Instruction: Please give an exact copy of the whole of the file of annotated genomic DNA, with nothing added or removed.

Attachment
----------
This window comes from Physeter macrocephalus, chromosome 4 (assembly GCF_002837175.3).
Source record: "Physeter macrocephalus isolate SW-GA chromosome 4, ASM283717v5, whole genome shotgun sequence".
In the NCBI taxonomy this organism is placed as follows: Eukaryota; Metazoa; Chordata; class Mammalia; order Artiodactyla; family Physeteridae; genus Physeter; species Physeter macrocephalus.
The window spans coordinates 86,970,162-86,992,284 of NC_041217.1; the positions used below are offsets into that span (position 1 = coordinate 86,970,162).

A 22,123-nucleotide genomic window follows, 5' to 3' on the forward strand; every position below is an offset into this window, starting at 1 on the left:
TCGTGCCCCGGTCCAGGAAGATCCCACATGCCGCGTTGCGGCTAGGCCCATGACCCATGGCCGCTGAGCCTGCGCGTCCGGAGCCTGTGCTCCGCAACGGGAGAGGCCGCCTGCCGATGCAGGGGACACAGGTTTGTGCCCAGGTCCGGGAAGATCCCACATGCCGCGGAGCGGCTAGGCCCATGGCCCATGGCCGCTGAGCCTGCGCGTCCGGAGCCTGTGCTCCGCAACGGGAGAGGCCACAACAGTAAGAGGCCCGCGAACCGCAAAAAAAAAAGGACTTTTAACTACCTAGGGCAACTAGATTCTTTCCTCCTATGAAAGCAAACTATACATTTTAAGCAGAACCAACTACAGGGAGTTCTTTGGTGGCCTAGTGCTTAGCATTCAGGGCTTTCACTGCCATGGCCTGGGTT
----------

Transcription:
This window comes from Physeter macrocephalus, chromosome 4 (assembly GCF_002837175.3).
Source record: "Physeter macrocephalus isolate SW-GA chromosome 4, ASM283717v5, whole genome shotgun sequence".
In the NCBI taxonomy this organism is placed as follows: Eukaryota; Metazoa; Chordata; class Mammalia; order Artiodactyla; family Physeteridae; genus Physeter; species Physeter macrocephalus.
The window spans coordinates 86,970,162-86,992,284 of NC_041217.1; the positions used below are offsets into that span (position 1 = coordinate 86,970,162).

A 22,123-nucleotide genomic window follows, 5' to 3' on the forward strand; every position below is an offset into this window, starting at 1 on the left:
TCGTGCCCCGGTCCAGGAAGATCCCACATGCCGCGTTGCGGCTAGGCCCATGACCCATGGCCGCTGAGCCTGCGCGTCCGGAGCCTGTGCTCCGCAACGGGAGAGGCCGCCTGCCGATGCAGGGGACACAGGTTTGTGCCCAGGTCCGGGAAGATCCCACATGCCGCGGAGCGGCTAGGCCCATGGCCCATGGCCGCTGAGCCTGCGCGTCCGGAGCCTGTGCTCCGCAACGGGAGAGGCCACAACAGTAAGAGGCCCGCGAACCGCAAAAAAAAAAGGACTTTTAACTACCTAGGGCAACTAGATTCTTTCCTCCTATGAAAGCAAACTATACATTTTAAGCAGAACCAACTACAGGGAGTTCTTTGGTGGCCTAGTGCTTAGCATTCAGGGCTTTCACTGCCATGGCCTGGGTT